a segment loader having a floor that initially removably supports said inner molding segments, power-operated means to effect horizontal movement of the inner molding segments, and fastening means that selectively lock the inner molding segments against upward movement away from said floor, with the inner molding segments being formed with outwardly facing drive lug cavities, each initially removably containing a drive lug;
a belt handler that positions an uncured belt in encompassing relationship with the inner molding segments disposed upon the segment loader, whereafter said power-operated means urges said inner molding segments outwardly to secure the drive lugs upon the inner periphery of the uncured belt; and
a segment handler for moving the inner molding segments and uncured belt with the drive lugs attached thereto into the molding press space to thereby be encompassed by the outer molding segments after the fastening means have unlocked the inner molding segments from said floor whereafter, the belt is heated to cure such belt while forming the treads on the outer surface of the belt and bonding the drive lugs onto the inner portion of the belt, with the segment handler thereafter withdrawing the inner segments and cured belt from the molding press whereby the inner segments can be retracted to free the cured belt by said power-operated means.
16. Apparatus as set forth in claim 15 wherein one of the inner molding segments is retracted before the other molding segments are retracted.
17. Apparatus as set forth in claim 15 wherein the belt handler includes a plurality of vertical fingers, that are selectively retractable whereby the plurality of fingers can removably engage the inner periphery of the belt to effect movement thereof relative to the segment loader.
Description
BACKGROUND OF THE INVENTION

1. Field of the Invention

The present invention relates generally to the molding of vehicle supporting elements formed of rubber and more particularly, to a system for molding rubber tractor tracks in an endless configuration.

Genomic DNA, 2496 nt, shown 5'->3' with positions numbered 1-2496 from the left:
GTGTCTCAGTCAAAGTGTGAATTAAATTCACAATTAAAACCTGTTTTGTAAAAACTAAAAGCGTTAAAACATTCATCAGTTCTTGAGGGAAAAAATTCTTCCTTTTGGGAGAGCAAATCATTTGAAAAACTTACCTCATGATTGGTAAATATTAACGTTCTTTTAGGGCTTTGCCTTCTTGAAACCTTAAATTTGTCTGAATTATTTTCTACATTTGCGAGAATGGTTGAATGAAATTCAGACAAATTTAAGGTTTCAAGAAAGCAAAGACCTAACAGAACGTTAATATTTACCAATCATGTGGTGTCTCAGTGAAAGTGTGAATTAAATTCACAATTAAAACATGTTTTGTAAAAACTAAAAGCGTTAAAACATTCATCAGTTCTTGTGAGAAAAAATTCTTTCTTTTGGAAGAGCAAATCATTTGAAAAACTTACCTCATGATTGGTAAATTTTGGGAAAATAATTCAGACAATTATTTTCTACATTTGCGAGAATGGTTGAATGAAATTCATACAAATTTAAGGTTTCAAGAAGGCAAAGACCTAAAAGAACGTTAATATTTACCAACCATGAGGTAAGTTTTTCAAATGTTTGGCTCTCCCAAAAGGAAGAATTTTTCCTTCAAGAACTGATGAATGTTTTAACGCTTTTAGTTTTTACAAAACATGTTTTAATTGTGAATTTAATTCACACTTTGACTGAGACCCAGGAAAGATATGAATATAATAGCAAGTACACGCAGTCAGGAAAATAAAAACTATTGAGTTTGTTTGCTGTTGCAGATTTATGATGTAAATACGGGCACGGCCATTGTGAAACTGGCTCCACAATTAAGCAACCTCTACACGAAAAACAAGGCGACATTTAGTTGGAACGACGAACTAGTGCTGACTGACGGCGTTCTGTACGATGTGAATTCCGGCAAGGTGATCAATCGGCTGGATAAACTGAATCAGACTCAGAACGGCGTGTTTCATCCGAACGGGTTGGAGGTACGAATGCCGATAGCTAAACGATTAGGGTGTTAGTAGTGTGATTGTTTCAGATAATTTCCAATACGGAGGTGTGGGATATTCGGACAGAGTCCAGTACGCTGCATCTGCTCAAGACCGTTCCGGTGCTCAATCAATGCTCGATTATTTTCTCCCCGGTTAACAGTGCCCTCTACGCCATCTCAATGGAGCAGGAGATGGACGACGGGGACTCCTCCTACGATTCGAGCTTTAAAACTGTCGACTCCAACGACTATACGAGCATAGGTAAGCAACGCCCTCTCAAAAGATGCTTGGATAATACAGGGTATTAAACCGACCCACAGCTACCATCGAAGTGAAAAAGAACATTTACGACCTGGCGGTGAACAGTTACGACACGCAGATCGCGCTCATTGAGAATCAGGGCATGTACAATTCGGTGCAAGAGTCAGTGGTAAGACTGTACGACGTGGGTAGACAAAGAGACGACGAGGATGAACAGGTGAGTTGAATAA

2. Description of the Prior Art

Molded rubber tractor tracks are in many cases being substituted for conventional metal tractor tracks. Rubber tractor tracks offer better maneuverability, better ride quality in rough fields, better flotation in wet fields, improved side hill stability, excellent traction, low maintenance and versatility compared to steel tractor tracks. Additionally, rubber tracks are replacing conventional rubber tires on tractor and other agricultural vehicles such as combines, trenchers, snow removers, spreaders, sprayers, wagons and carts, since rubber tracks are more friendly to agricultural fields, offer better flotation and less compaction than rubber tires, resulting in better crop yield. The use of rubber tractor tracks permits farmers to get out into the fields earlier in the planting season and plant more crops as compared to rubber tire-equipped agricultural vehicles.

Rubber tractor tracks are defined by an endless rubber belt reinforced with continuous flexible steel cables bonded into the rubber. Presently, a complete rubber tractor track is molded flat in quarter sections which are sequentially then bonded together during the curing process. In practice, the joint between the bonded-together sections tend to break in use. Additionally, the joint between the bonded-together ends is of a different cross-sectional dimension than the cross-sectional dimension of the major portion of the track length. Accordingly, during movement of the track-supported vehicle, the vehicle is subject to severe vibrations. Such vibrations are not only harmful to the vehicle, but also to pavement over which the vehicle is moved. Additionally, such vibration is annoying to the vehicle operator.